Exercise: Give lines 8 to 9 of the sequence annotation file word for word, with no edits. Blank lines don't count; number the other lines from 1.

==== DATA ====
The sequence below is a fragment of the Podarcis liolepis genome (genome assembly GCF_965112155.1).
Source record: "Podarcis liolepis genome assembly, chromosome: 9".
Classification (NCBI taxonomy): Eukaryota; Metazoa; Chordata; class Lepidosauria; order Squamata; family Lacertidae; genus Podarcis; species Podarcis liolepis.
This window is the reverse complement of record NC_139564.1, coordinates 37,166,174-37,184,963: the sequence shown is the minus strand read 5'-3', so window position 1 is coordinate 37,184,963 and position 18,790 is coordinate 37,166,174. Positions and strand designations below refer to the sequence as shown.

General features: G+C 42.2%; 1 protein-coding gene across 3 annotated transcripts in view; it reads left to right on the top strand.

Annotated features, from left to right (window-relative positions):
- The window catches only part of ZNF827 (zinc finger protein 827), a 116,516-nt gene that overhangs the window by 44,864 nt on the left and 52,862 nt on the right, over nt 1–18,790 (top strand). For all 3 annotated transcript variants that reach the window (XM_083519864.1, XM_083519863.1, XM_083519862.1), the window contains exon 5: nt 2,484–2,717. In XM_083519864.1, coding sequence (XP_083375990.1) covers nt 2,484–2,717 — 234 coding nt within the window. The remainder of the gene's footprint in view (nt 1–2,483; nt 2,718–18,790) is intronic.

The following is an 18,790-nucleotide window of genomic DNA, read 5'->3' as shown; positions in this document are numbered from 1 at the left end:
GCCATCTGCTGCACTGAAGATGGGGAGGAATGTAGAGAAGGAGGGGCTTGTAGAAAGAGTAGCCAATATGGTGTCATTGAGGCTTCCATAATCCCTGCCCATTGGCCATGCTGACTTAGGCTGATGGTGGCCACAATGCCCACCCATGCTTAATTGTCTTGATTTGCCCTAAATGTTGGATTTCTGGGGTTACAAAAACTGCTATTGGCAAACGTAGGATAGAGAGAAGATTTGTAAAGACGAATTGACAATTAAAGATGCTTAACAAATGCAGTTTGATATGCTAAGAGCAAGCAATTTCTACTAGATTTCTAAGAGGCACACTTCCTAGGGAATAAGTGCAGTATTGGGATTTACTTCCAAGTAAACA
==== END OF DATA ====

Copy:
The following is an 18,790-nucleotide window of genomic DNA, read 5'->3' as shown; positions in this document are numbered from 1 at the left end:
GCCATCTGCTGCACTGAAGATGGGGAGGAATGTAGAGAAGGAGGGGCTTGTAGAAAGAGTAGCCAATATGGTGTCATTGAGGCTTCCATAATCCCTGCCCATTGGCCATGCTGACTTAGGCTGATGGTGGCCACAATGCCCACCCATGCTTAATTGTCTTGATTTGCCCTAAATGTTGGATTTCTGGGGTTACAAAAACTGCTATTGGCAAACGTAGGATAGAGAGAAGATTTGTAAAGACGAATTGACAATTAAAGATGCTTAACAAATGCAGTTTGATATGCTAAGAGCAAGCAATTTCTACTAGATTTCTAAGAGGCACACTTCCTAGGGAATAAGTGCAGTATTGGGATTTACTTCCAAGTAAACA